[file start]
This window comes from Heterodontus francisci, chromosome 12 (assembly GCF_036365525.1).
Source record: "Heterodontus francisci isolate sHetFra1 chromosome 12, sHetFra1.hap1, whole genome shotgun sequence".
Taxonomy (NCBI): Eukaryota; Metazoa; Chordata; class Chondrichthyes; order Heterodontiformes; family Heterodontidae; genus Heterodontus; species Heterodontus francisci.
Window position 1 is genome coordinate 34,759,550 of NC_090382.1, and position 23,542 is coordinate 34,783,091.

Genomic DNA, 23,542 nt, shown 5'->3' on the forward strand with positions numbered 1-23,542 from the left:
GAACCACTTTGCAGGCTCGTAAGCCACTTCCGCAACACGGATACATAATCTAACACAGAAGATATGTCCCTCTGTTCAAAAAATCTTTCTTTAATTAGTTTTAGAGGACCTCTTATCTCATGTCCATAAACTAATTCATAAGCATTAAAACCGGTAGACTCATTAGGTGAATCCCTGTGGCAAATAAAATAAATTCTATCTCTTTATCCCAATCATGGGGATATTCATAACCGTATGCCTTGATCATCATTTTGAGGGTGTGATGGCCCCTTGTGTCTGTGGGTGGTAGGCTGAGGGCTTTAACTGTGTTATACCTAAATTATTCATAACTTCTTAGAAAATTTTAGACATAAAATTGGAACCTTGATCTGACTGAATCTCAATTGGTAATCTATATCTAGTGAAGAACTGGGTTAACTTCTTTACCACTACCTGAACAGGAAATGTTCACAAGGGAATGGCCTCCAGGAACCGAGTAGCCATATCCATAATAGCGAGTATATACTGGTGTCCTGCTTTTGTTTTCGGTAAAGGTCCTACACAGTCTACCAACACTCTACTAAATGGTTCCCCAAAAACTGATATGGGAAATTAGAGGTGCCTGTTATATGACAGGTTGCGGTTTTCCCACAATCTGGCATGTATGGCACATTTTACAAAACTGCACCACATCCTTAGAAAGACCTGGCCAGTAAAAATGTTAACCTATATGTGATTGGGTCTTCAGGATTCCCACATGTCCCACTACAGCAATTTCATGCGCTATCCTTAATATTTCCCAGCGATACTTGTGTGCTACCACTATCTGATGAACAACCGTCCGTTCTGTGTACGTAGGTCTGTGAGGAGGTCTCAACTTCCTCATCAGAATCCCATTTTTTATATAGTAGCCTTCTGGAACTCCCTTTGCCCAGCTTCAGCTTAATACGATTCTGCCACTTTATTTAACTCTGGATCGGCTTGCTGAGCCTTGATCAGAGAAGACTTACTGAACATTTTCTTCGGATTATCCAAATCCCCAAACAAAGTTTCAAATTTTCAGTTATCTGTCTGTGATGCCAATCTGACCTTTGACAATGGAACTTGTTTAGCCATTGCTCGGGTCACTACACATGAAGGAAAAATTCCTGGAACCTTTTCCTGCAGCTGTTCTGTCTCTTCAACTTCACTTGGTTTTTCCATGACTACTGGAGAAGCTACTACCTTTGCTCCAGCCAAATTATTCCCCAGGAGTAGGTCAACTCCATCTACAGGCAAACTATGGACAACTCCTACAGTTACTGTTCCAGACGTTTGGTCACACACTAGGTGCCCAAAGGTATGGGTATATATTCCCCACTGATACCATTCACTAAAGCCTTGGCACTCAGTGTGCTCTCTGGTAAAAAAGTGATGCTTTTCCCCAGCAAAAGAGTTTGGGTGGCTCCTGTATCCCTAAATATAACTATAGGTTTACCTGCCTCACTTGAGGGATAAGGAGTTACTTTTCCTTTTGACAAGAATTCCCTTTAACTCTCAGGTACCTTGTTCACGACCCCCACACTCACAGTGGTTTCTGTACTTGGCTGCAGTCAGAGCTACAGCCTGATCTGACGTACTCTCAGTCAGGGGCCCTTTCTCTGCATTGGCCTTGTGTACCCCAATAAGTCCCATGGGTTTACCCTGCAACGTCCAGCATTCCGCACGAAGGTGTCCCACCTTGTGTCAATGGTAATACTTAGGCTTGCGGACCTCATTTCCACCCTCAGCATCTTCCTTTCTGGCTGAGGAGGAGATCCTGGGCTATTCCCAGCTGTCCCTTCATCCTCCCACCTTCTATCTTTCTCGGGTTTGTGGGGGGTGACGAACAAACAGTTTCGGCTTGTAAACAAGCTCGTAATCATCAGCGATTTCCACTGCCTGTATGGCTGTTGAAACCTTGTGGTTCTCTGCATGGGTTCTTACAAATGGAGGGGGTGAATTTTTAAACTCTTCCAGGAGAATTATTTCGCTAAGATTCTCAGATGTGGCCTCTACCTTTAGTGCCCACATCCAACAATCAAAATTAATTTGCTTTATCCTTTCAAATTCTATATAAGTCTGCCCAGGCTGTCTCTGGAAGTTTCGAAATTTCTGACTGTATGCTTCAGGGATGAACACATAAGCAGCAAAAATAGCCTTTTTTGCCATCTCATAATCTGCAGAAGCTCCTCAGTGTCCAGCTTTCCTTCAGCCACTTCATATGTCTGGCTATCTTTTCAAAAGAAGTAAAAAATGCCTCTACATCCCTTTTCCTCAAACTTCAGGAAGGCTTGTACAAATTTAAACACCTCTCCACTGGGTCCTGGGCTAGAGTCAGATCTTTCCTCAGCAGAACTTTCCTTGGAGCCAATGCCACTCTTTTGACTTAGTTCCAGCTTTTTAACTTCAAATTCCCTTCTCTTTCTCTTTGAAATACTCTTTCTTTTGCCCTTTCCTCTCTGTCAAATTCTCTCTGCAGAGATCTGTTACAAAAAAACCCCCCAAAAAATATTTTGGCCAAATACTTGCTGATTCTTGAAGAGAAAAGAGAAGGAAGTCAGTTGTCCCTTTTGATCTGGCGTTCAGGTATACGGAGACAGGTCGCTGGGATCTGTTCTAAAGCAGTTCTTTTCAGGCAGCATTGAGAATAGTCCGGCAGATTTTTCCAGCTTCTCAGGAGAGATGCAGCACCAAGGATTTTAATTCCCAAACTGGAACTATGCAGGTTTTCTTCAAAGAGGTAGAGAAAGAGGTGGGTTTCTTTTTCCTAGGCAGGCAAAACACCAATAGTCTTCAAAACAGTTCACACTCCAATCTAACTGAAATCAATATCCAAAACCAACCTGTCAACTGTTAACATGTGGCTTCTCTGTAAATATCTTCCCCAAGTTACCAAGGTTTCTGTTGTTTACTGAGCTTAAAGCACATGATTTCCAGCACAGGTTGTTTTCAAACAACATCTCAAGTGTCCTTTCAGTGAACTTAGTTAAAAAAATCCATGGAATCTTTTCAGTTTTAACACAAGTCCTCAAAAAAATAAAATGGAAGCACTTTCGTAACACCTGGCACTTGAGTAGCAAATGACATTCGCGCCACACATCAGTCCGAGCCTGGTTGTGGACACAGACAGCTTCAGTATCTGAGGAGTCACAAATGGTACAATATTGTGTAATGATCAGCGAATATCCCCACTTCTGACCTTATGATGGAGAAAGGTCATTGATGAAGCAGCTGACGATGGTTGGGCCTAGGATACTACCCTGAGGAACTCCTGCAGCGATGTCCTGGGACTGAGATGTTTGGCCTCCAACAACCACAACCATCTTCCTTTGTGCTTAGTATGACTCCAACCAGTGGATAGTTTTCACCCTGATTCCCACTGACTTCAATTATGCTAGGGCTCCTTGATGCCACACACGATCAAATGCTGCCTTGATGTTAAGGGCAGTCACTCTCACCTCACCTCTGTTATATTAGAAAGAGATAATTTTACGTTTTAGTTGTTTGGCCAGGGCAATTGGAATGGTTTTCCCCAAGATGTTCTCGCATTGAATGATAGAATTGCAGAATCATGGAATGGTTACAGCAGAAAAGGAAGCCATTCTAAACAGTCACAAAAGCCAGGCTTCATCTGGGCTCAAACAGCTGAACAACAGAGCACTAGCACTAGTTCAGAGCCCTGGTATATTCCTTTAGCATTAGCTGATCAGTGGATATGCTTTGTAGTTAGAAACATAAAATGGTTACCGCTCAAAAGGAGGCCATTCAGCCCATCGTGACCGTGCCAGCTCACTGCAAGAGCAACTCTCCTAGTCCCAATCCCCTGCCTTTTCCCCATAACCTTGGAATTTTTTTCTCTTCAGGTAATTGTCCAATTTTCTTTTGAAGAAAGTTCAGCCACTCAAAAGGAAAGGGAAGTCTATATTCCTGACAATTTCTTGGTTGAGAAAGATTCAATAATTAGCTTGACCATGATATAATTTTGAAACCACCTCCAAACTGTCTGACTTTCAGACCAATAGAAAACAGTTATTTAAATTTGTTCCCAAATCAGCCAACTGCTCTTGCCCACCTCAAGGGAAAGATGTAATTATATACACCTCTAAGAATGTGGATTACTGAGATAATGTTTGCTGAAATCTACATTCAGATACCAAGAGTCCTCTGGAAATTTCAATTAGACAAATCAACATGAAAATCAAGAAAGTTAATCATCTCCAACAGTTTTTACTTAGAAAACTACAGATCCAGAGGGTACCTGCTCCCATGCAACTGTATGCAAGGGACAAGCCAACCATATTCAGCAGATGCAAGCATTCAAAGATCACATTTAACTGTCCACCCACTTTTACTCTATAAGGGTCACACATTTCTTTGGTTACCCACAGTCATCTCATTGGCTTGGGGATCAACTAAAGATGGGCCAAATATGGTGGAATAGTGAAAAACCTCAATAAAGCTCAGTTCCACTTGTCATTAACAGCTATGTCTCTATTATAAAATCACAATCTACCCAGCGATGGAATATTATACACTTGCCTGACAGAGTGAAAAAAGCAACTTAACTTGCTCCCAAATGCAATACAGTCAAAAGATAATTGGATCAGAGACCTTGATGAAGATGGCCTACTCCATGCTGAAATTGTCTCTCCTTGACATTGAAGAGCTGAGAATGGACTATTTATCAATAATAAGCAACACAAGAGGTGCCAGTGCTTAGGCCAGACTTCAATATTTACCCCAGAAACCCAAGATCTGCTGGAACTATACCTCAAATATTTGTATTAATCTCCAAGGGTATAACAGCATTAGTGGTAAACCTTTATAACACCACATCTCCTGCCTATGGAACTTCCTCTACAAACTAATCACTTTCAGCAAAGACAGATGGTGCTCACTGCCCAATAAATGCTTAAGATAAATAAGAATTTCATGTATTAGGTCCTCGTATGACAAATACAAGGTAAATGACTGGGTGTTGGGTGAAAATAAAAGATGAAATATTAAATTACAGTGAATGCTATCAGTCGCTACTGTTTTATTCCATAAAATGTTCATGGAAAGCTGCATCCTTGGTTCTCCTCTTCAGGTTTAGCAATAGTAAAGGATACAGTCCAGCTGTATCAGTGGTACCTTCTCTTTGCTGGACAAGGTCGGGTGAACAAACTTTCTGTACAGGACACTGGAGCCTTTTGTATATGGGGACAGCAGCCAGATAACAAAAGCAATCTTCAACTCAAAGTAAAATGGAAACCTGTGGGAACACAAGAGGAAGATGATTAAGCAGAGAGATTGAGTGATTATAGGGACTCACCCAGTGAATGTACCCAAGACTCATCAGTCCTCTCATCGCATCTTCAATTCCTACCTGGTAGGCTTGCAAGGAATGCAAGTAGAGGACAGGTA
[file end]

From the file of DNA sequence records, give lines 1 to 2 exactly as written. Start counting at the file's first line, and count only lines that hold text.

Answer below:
This window comes from Heterodontus francisci, chromosome 12 (assembly GCF_036365525.1).
Source record: "Heterodontus francisci isolate sHetFra1 chromosome 12, sHetFra1.hap1, whole genome shotgun sequence".